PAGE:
5. It seems in this case the difference between individual controlled and group-controlled is the purpose the data servce:

  • for information: controlled by individual eg. user preference, links in bio
  • for credentials, controlled by issuing organization, eg. DAO
  1. Anyway to make Skills, Links extensibles? Instead of hard code all skills or links, is it possible to append new ones from a growing set of options
  2. “DAOProfile” total nitpick: DAOInfo is more straightforward as Profile may lead people to assume its a profile of a DAO member.
  3. Can user create DelegateOfProfile Contributor/Member Profile without being a member?, will that be an issue?
1 Like

Hi @mzk :grinning:! Could I ask the status of this ?

Hello @0xEE3CA4dd4CeB341691 ! Apologies for the late follow, and thank you for responding to the post. Very cool to see the s3 link aggregator SDK and viewer! As a side note - I think the vision for Underglaze is especially exciting - pairing together highly composable data models with corresponding React components has the potential to accelerate development in a meaningful way for many teams.

Regarding your question on point # 4 - I don’t think that group-controlled ceramic account capabilities will be supported by a protocol change in the near future. Still, I do see an expressed need across a number of different use cases for multiple humans to be able to represent themselves as one “team” or entity (DAOs are one example I use in this post, Desci projects want to group-author models representing organizations, entities creating attestations that are meant to represent more than one person…the list goes on). There are naive approaches to this problem (for example, if a group of people all had access to the same seed phrase that was used to instantiate a DID used for authorship using Ed25519Provider), but there are clear security and UX problems to this approach. It would be great to see the community come up with creative ways to solve this.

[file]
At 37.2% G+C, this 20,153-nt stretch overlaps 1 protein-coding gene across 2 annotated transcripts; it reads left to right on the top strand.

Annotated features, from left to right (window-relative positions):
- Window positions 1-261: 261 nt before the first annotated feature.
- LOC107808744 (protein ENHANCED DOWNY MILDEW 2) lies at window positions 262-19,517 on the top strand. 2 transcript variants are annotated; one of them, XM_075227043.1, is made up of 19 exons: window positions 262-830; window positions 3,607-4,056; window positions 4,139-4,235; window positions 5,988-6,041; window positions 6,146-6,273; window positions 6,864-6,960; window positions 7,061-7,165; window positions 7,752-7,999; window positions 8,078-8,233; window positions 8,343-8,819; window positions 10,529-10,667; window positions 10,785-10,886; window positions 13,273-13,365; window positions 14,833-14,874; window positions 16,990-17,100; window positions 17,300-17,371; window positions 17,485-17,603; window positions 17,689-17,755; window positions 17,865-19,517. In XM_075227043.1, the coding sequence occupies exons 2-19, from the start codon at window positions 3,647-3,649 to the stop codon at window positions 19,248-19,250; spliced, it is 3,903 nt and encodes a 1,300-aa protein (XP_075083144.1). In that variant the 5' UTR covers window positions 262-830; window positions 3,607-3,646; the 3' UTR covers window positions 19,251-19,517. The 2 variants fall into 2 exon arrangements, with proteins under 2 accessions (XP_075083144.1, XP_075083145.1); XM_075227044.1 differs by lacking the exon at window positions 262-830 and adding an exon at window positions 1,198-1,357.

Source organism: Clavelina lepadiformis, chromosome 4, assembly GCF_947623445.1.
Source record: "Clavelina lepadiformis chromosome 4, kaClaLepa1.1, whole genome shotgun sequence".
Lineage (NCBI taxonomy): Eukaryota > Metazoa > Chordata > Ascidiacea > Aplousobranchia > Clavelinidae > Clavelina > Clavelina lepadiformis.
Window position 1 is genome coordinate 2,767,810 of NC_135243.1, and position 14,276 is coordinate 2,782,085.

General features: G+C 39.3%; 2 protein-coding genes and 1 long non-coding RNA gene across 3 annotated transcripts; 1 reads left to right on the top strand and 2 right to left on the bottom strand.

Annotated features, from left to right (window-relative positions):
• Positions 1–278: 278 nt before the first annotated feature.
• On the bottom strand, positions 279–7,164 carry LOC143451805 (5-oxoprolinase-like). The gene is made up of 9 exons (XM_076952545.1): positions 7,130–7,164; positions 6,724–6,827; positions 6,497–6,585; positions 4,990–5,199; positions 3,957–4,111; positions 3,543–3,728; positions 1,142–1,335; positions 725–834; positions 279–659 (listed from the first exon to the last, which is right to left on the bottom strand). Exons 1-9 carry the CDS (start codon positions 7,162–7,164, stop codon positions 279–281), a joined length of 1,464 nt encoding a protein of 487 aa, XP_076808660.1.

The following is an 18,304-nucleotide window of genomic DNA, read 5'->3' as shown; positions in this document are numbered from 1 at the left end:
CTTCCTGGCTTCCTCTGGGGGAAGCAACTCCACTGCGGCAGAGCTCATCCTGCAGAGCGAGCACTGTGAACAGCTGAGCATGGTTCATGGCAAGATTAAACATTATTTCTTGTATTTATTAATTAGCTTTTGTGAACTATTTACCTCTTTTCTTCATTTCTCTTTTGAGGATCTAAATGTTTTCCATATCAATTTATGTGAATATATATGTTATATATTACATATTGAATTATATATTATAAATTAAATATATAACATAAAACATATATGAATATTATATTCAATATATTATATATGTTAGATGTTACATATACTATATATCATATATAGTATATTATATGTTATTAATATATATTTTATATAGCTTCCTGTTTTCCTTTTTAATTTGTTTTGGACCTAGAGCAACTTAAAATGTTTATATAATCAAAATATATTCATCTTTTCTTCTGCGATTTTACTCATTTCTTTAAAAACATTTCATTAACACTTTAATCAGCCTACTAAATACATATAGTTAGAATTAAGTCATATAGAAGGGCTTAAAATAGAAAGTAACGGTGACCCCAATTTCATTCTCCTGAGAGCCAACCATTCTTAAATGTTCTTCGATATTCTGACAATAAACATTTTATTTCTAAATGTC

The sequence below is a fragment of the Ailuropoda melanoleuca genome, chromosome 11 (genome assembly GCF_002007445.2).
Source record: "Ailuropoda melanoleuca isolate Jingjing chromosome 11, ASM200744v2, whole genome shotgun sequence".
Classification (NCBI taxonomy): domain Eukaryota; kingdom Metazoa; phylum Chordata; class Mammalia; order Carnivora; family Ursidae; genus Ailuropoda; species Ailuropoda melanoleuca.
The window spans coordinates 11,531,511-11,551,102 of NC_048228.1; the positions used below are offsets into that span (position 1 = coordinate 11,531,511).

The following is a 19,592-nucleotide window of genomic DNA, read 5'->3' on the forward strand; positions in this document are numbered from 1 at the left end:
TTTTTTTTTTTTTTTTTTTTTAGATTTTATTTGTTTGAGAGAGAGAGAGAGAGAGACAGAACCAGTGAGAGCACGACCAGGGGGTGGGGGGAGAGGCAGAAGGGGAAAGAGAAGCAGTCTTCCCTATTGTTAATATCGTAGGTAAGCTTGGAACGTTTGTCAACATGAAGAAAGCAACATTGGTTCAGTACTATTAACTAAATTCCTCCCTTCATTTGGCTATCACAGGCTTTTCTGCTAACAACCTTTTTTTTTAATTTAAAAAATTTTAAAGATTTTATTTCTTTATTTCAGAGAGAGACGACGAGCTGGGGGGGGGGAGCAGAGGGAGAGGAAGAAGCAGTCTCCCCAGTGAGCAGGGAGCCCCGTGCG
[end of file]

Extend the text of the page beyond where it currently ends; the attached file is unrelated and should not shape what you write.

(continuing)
And yes - you pretty much summarized the delineation between the different data buckets and how those correspond to group vs. individual authorship in #5. However, there are similarities between the two as well - there’s a need for expressed individual identity and group-defined identity, for example.

As for making links extensible - that’s what I was picturing when I wrote in the “other” field (within Links) that ends up being an array of type PlatformUser (which is meant to be a flexible model to express identity in any platform). Would you mind sharing what you had in mind/how I can improve this thinking?

I agree with you on #4 - the wording could definitely lead to misinterpretation.

And yes - I had designed the DelegateOfProfile, Contributor, and Member models such that someone can create all three, only one, or any combination of two. Prior to creating this RFC, one of the major pieces of feedback I received (while the post was in draft mode) was that many people who contribute work to DAOs in many cases are not members, and so we chose to decouple the models to allow for that flexibility.

Finally - just a quick note that we’ve been speaking to multiple teams who are interested in incremental adoption of this playbook, starting with a simplified version of a Delegate Statement model. I’ll share in this thread once we have more news on that front, including a summary and a new model definition.

1 Like

I don’t love the naming convention of the capital vs lowercase first letter being the distinction between the reference link to another document and the field that actually pulls the underlying data from that link. It seems not that clear and easy to confuse the two.

Some possible alternatives:

  • daoProfileLink or daoProfileReference (for the @documentReference) and daoProfile (for the @relationDocument)
  • daoProfile (for the @documentReference) and daoProfileDocument (for the @relationDocument)

I feel like we should set some sort of best practice here that can be used across the entire ComposeDB ecosystem for the naming convention between these two types of fields in data models. I’d be curious for @paul’s opinion on this as well.

1 Like

Yes I agree it would be best to avoid confusion between the two, in examples I’ve used (relatedDocument)ID for the stream ID and (relatedDocument) for the relation but (relatedDocument)Link and (relatedDocument)Reference seem like good options as well.